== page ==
It goes like this:
1 cup flour
1 cup white sugar (I think I’ll try trimming this down to like 3/4 cup next time…but it hasn’t been tested yet so proceed at your own risk)
1/2 tsp cinnamon
1/4 tsp salt
1/2 cup butter, softened
2 1/2 cups apples, peeled and sliced (I used 2 big Granny Smith apples and a decent-sized…Honeycrisp, maybe? I don’t remember I just started grabbing up apples without reading the labels — other than the Granny Smith which we all already know are poison-apple-green)
Preheat oven to 375. Lightly grease 8×8 pan
Layer in your apple slices. Eat a few because they don’t quite fit or because you feel like it (or because they fell on the stove top and your husband won’t eat the dessert if they’re included because he doesn’t trust that heat kills germs and besides, the stove top is actually pretty clean right now anyway, Charlie).
In a large bowl, sift (or whisk) dry ingredients.
Cut in butter. Okay, so I just remembered this was actually weird and difficult because I’ve never “cut in” butter before — I mean what even does that mean? I used my awesome brain power and context clues (the recipe said I could use two knives to do this) to kind of wing it. I just plopped my butter into the dry mixture and started slicing and dicing and sort-of-stirring until it was a crumbly sort of mixture.
Sprinkle (or use my method: dump & spread) over the slices in the pan.
Bake 40 minutes (until the crust is golden around the edges)
Let it sit for a hot second and taste-test a small piece because apples get really dang hot and if you take too large a bite you will scald your entire mouth and throat and complain all night, Charlie.
Oh, and for my fellow Americans, don’t skip out on voting today! It’s super important, because what even is a democracy if the people don’t get a say, however tiny you might feel yours is? If nothing else, give yourself license to complain for the next four years by making a choice today. And then reward yourself with this dish.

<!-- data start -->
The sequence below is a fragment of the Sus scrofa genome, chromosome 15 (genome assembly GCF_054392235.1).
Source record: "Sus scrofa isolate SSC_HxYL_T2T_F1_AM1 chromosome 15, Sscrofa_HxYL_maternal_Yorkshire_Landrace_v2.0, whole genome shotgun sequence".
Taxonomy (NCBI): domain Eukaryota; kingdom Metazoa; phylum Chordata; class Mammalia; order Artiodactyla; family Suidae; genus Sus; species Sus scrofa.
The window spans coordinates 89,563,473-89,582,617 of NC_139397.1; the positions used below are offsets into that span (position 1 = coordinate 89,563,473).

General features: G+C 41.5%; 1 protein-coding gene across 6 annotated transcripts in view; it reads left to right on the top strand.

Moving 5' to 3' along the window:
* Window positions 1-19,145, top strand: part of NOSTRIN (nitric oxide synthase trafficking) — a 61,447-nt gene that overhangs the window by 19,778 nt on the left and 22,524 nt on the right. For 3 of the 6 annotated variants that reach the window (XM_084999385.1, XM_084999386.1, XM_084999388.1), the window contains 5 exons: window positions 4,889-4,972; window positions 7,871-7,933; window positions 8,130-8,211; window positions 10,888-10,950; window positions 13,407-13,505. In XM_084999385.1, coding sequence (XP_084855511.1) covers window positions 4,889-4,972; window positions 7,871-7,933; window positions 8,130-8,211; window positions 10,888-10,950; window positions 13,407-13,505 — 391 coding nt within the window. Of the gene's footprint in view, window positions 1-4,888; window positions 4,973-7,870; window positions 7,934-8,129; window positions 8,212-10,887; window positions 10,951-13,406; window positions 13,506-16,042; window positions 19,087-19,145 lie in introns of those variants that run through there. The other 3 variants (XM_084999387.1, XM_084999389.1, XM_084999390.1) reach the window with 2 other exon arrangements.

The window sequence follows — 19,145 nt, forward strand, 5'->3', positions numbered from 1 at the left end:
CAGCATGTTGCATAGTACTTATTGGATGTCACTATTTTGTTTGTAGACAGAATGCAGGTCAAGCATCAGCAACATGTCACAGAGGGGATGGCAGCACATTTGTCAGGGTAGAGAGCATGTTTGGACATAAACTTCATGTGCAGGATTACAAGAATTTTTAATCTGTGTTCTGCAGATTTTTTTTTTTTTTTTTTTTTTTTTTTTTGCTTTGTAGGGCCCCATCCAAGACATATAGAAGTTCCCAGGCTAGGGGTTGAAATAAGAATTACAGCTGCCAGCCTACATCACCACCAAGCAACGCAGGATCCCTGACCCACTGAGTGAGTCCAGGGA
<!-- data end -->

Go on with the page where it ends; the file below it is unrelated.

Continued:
Also bonus recipe because that spaghetti squash is still making me irrationally smug:
I was going to say “so easy your husband could do it,” but that implies husbands can’t cook which is sexist and also a complete falsehood. However, mine is culinary impaired so I really mean it when I say this dinner is so easy. It’s all about spaghetti squash, man!
Salt & Pepper
Grape Tomatoes (like maybe a pint? You know how you and your family feel about tomatoes. Make that many.)
Pesto (I use the jarred stuff; you can make this yourself if you feel ambitious but I didn’t, and my husband certainly would not)
Preheat your oven to 400
Slice a large spaghetti squash (what is a large spaghetti squash? Yeah, no clue. Ours was the size of a Tom Brady football [#toosoon?] and it gave us 3 heaping servings. But seriously, I’d say a little smaller than a football. Or a little larger than a Game of Thrones dragon egg [because that reference is so much more helpful].) oh shoot, I didn’t finish this sentence: so, slice that bad boy lengthwise and scoop out the seeds. I threw most of them away but one stuck to my finger so I ate it and it was as delicious as a pumpkin seed so I wish I’d saved them and dried them. Your call.